Menu Close

Direct Object Pronouns Spanish

What are the direct object pronouns in Spanish?

learn Direct object pronouns

 Learn how to use the direct object pronouns in Spanish. The object that directly receives the action of the verb is called the direct object. The direct object can also be a person.

Direct object pronouns in Spanish 1

The direct object answers the question “what?” or “whom?” with regard to what the subject of the sentence is doing.

Often, it is desirable to replace the name of the direct object with a pronoun.

When the pronoun replaces the name of the direct object, use the following pronouns:

Subject – Obj. Prep. Pronouns

Yo (I) – me

Tú (You)(Informal) – te

Él /Ella(He/She) – lo, la

Usted (You)(Formal)-lo, la

Nosotros(as)(We) – nos

Vosotros(as)(You)(Informal) – os

Ustedes(You)(Formal) – los, las

Ellos(as)(They) – los, las

 

Note: In an affirmative statement with one verb, the direct object pronoun comes immediately before the conjugated verb.

e.g.

Compro = I buy
Compro (la casa). = I buy the house.

(La) compro. = I buy it.

 

Veo = I see
Veo (el letrero)= I see the sign.

(Lo) veo. = I see it.


Note:  When the direct object of the sentence changes to a masculine noun, the masculine pronoun must be used.

e.g.

– Lisa lo tiene.(masculine)

Lisa tiene = Lisa has
Lisa tiene (el papel)= Lisa has the paper
Lisa (lo) tiene. = Lisa has it.

– Lisa la tiene.(feminine)

Lisa tiene = Lisa has
Lisa tiene (la carta). = Lisa has the letter.
Lisa (la) tiene. = Lisa has it.


Note: Likewise, if the direct object of the sentence changes from singular to plural, the plural pronoun must be used.

e.g.

– Lisa lo tiene. changing from (singular) to (plural)

Lisa tiene = Lisa has
Lisa tiene (el papel)= Lisa has the paper
Lisa (lo) tiene. = Lisa has it.

Lisa tiene = Lisa has
Lisa tiene (los papeles)= Lisa has the papers
Lisa (los) tiene. = Lisa has them.

 

– Lisa la tiene. changing from(singular) to (plural)

Lisa tiene = Lisa has
Lisa tiene (la carta).= Lisa has the letter.
Lisa (la) tiene. = Lisa has it.

Lisa tiene = Lisa has
Lisa tiene (las cartas). = Lisa has the letters.
Lisa (las) tiene. = Lisa has them.

 

Tip: Look at how Spanish and English are different.

“Lo tengo” (masculine) and “La tengo” (feminine) BOTH
mean “I have it.”

“Lo quiero”  (masculine) and “La
quiero” (feminine) BOTH mean “I want it”

 

e.g.

Yo te creo – I believe you.
Ella lo quiere – She wants him.
Yo te amo – I love you
Mi madre la hizo – My mother made it.
Ellos nos preguntan – They asked us.
Tú lo llamas – You call him.

Direct object pronouns  spanish

Direct object pronouns in Spanish 2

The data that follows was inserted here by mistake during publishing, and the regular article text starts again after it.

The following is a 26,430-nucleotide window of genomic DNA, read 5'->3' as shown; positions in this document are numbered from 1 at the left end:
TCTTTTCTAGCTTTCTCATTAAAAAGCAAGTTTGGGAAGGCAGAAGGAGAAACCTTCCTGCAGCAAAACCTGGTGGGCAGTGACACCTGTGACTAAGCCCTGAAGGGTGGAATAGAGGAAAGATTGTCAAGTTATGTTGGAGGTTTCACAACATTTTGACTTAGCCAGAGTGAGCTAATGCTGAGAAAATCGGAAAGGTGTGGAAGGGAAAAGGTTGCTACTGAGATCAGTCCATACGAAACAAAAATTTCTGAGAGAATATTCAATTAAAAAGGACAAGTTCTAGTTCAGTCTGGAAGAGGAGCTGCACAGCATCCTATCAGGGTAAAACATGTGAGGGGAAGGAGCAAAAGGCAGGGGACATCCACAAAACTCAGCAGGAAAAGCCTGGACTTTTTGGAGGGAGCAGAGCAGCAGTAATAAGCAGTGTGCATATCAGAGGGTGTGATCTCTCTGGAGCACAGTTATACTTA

Note: In a negative sentence with one verb, the direct object pronoun is placed between the negative word and the conjugated verb.


e.g.

Affirmative Sentence

Cocino la carne – I cook the meat.

La cocino.  – (I cook it)

 

Negative Sentence

No cocino la carne. – I don’t cook the meat

No la cocino. – (I don’t cook it)


Compare the following affirmative statements with their negative counterparts:


Affirmative Sentence – Negative Sentence

Las quieres.(You want them) – No las quieres. (You don’t want them)

La escucha (He listens to her) – No la escucha (He doesn’t listen to her)

Ellos nos conocen.(They know us) – Ellos no nos conocen. (They don’t know us)

study direct object pronouns

Direct object pronouns in Spanish 3

Note: When a sentence has two verbs, the first verb is conjugated and the second verb remains in the infinitive form.

e.g.

querer (to want)

comer (to eat)

Quiero comer carne asada. – I want to eat roast meat

 

deber (to must)

hacer (to do)

Debo hacer las tareas – I must do the tasks 

 

Note: In sentences with two verbs, there are two options regarding the placement of the direct object pronoun.

1.    Place it immediately before the conjugated verb.

2.    Attach it directly to the infinitive.

 

e.g.

Place it immediately before the conjugated verb.

Lo quiero comer. – I want to eat it.

Lo debo hacer. – I must do it

Ella nos debe llamar. – She should call us.

Carlos lo necesita dividir. – Carlos needs to divide it.

 

e.g .

Attach it directly to the infinitive.

Quiero comerlo. – I want to eat it.

Debo hacerlo. – I must do it

Debe llamarnos.- She should call us.

Necesita dividirlo. – Carlos needs to divide it.

 

Look how this works

e.g.

Lo quiero comer. – I want to eat it.

Quiero comerlo. – I want to eat it.

Lo debo hacer. – I must do it

Debo hacerlo. – I must do it

 

Ella nos debe llamar. – She should call us.

Debe llamarnos. – She should call us.

 

Carlos lo necesita dividir. – Carlos needs to divide it.

Necesita dividirlo. – Carlos needs to divide it.

 

Note: These same rules apply for questions and negative statements.

¿Lo debo hacer? – Should  I do it?

¿Debo hacerlo? – Should  I do it?

Carlos no lo necesita dividir. – Carlos doesn’t need to divide it.

Carlos no necesita dividirlo. – Carlos doesn’t need to divide it.

Advanced Features

 
 
 
 

Leave a Reply